Manila – What happens when we die? There’s a very personal reason why I began studying the afterlife. I came across two books that taught me there’s more to this world than our finite minds can label and put in a box. I’m writing this to organize and share the insights I gained from those books – concisely, incisively – as only a true believer can.
The pharaohs of Ancient Egypt were held as the incarnations of the “myth” god Osiris. To prove worthy, they are sealed in a tomb deep inside the Great Pyramid. They suffocate, die and were revived. The white-robed priests record their experiences.
All who went through this ceremony tell of the same journey. A pharaoh would leave his body and glide through a tunnel toward a light. There he will face a life review – and a being of pure radiance.
One of the most consistent and well-documented phenomena in the world are the stories of near-death experiences (NDEs). If these are just fantasies or hallucinations, then recorded history itself would need to be rewritten.
The Egyptian Book of the Dead is a hieroglyphic description of an NDE. The Bardo Thödol, more popularly known as theBook of the Dead, says the soul will meet “the Radiance of the Fundamental Clear Light of Reality.” The Aztec Song of the Dead is the poetic afterlife of the god-king Quetzalcoatl.
describes the NDE of a Greek warrior named Er in Book X of The Republic. Harvard theologian Carol Zaleski compiled tales of NDEs from different cultures in Otherworldly Journeys: Accounts of Near-Death Experiences in Medieval and Modern Times (Oxford University Press).
St. Paul tells of a Christian who went to Paradise and “there he heard things which cannot be put into words,” in 2 Corinthians 12:1-4 (TEV). Swedish mystic Emanuel Swedenborg saw the “light of the Lord” during his NDE. Spiritual leaders who were transformed by their NDEs include Calvinist theologian, Native American chief Black Elk, and Hindu guru Paramahansa Yogananda.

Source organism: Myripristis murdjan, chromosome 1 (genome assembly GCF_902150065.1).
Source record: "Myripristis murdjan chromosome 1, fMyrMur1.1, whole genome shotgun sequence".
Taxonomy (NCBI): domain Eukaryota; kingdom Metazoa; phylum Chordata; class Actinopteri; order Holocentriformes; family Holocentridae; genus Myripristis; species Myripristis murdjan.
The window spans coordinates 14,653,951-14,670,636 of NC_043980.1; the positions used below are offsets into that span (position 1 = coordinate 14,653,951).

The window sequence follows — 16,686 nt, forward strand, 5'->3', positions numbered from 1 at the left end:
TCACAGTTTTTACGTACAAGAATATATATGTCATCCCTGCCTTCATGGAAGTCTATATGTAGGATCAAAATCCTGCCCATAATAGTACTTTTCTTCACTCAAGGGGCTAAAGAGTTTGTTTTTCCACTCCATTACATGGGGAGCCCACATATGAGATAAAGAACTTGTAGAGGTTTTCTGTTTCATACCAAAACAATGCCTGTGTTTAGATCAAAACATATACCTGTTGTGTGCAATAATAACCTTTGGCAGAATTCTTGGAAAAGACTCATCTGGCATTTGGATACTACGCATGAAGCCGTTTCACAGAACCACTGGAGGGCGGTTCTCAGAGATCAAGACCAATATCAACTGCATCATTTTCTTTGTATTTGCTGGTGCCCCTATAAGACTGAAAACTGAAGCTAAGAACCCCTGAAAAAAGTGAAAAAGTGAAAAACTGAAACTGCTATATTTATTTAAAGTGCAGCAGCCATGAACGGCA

The modern scientific investigation of the phenomena was pioneered by Dr. Raymond Moody, Ph.D., of the University of Virginia. He gathered his extensive research and personal interviews of hundreds of patients who’ve had NDEs in his landmark book Life After Life (Bantam), the first book I want to tell you about, in 1975.
His case studies – of subjects from diverse backgrounds – form the same pattern. When a person dies, he “feels himself moving rapidly through a long, dark tunnel.”
Then “He glimpses the spirits of relatives who have died. A loving warm, spirit – a being of light – appears. An “instantaneous playback” of his life flashes. He is told that he must go back, but he resists because “he is taken up with his experiences in the afterlife and does not want to return. He is overwhelmed by intense feelings of joy, love and peace.”
Here in the land of the living, “he can find no words adequate to describe these unearthly experiences. He also finds that others scoff, so he stops telling them. Still, the experience affects his life profoundly.”
Today, the leading authority in the field of NDEs is Dr. Melvin Morse of theUniversity. He has been investigating the NDEs of children since the 1980s with his trailblazing Seattle Study.
“All these years later, I accept what the ancients knew: All men must die and death is not be feared,” he says in his book, co-written by Paul Perry, Closer To The Light: Learning From The Near-Death Experiences of Children (Ivy Books), my second book. “There is a light that we will all experience after death, and that light represents joy, peace and unconditional love.”
Can a skeptic who never had an NDE be convinced that they are real? Can a man born blind see’s sunflowers? How can you open the eyes of those who want to keep them closed? You don’t. As Sir William Osler, M.D., once said, “The greater the ignorance, the greater the dogmatism.” The most you can do is to present the facts.
The sense of awareness during NDEs is the direct opposite of the mental confusion induced by narcotics, halothane, surital, nitrous oxide and Nembutal. The vivid memory of the event is the direct opposite of the amnesia caused by Valium and other anesthetics. On top of which, these drugs do not cause hallucinations.
The sense of bliss is the direct opposite of the effects of morphine and heroin, which includes nausea, among others. The sense of unconditional love from the being of light is the direct opposite of the paranoia cause by marijuana, cocaine, PCP, amphetamines and barbiturates.
Moreover, these core elements of NDEs are never experienced by those who use the 60s hippie drug LSD (lysergic acid).
There is no evidence in scientific literature that the brain produces endorphins or any other neurotransmitters during death. The medical records of patients who had NDEs show that almost none of them suffered hypoxia, or oxygen deprivation.
A significant number of people with NDEs were delivered by C-section, which disproves’s hypothesis that NDEs are subconscious recollections of being born.
Wilder Penfield, the father of neurosurgery, says it best. “Whether there is such a thing as communication between man and God, and whether energy can come to the mind of man from an outside source after his death is for each individual to decide for himself. Science has no such answers.”